Photo source: Haifa Group
This is a 2-part article on biostimulants and its role in agriculture. Part II can be found here.
Soil, dirt, ground...no matter what you call it, there’s no denying the gritty stuff under our feet is one of the world’s most important natural resources. From fostering plant growth for food to supporting microbial colonies that produce antibiotics, the soil is crucial for human life and well-being. Yet, even with renowned importance, human activity worldwide threatens this invaluable resource.
Assessing the Current Soil Health Situation
Leading this endangerment is agricultural production. For the last 100 years, immense amounts of synthetic mineral salts have been applied to soils to stimulate crop growth and improve yields. With basic goal of replacing (nitrogen, potassium, phosphorus, etc.) depleted through intensive crop production, their rudimentary, yet highly effective, function does little to foster overall soil health and promote longevity. Instead, the continued practice of applying synthetic mineral salts for crop production is degrading the very resource we rely on for food.
Intensive, repeated application of synthetic mineral salts can make soils unusable for food production over time by lowering the pH, damaging aggregates, reducing carbon sequestration, and destroying beneficial microbes. According to the United Nations, desertification of once arable land occurs at rates 30 to 35 percent higher than historical trends -- an alarming 12 million hectares of land is lost every year.
For almost a century, growers have maintained an “if it ain’t broke, don’t fix it” mindset with little thought given to the demise of our soils from the application of synthetic mineral salts. In the last decade, though, an increase in environmental awareness has farmers reconsidering their mentality and adopting sustainable production practices such as the application of biostimulants.
Biostimulants, Legal Definitions, and its Untapped Potential
The 2018 Farm Bill defined biostimulants as “a substance or microorganism that, when applied to seeds, plants, or on the rhizosphere, stimulates natural processes to enhance or benefit nutrient uptake, nutrient use efficiency, tolerance to abiotic stress, or crop quality and yield.”
Soil degradation from synthetic mineral salts slows, and damaged soils are put on track to become healthy again.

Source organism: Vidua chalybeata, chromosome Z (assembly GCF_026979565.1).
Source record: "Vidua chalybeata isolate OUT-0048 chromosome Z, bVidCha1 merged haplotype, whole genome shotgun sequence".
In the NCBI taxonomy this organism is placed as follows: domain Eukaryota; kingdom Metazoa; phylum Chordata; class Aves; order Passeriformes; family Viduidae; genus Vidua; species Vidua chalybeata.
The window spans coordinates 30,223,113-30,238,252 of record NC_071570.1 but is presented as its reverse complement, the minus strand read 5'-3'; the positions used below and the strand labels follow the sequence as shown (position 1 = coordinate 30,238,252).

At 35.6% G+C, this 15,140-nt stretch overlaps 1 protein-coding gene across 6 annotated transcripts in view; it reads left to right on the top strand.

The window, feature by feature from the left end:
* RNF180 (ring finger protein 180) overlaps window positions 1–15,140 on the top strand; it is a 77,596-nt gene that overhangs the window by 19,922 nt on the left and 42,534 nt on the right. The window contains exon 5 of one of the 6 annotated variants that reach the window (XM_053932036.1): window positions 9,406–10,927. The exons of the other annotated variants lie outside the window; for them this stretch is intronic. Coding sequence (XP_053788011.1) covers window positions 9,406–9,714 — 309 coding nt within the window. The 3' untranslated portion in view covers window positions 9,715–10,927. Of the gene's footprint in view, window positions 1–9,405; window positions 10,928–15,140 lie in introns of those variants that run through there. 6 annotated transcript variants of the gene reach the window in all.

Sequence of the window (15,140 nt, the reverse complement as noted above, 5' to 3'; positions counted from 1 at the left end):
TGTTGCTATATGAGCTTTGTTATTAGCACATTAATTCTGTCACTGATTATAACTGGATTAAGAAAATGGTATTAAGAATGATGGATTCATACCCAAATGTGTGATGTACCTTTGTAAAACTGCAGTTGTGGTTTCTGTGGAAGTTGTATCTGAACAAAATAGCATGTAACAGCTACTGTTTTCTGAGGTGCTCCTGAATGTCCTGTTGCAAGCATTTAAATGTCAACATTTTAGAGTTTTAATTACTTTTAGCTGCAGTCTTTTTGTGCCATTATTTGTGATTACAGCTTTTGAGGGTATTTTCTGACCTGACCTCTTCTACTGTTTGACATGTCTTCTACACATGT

Reduced fertilizer applications also result in less contamination of water sources that potentially cause dead zones similar to the Chesapeake Bay, areas of the Gulf of Mexico, and the Baltic Sea. Less environmental damage from the mining and production of synthetic mineral salts is observed too.
It’s well-understood biostimulants offer much potential for food production and may play a crucial role in saving our soil. But they are a long way from being utilized to their full advantage.
Here in the United States, what constitutes a biostimulant product is still ambiguous. Unlike synthetic salts, pesticides, or plant growth regulators, the EPA doesn’t regulate biostimulants for use. This lack of structured regulation prevents widespread adoption of their use -- in the world of conventional agriculture, unregulated, undefined products struggle to gain a stronghold against trusted synthetic mineral salts.
In stark contrast to American agriculture, the European Union defines and regulates biostimulants under the Fertilising Products Regulation (FPR). These regulations set high standards for product use, safety, and efficacy. In turn, biostimulant use is gaining a foothold in EU agricultural systems, working to increase plant yields and ameliorate degraded soils.
The future of sustainable agriculture is dependent on utilization of biostimulants as they are naturally occurring, environmentally friendly and provide plants with benefits that synthetic fertilizers cannot.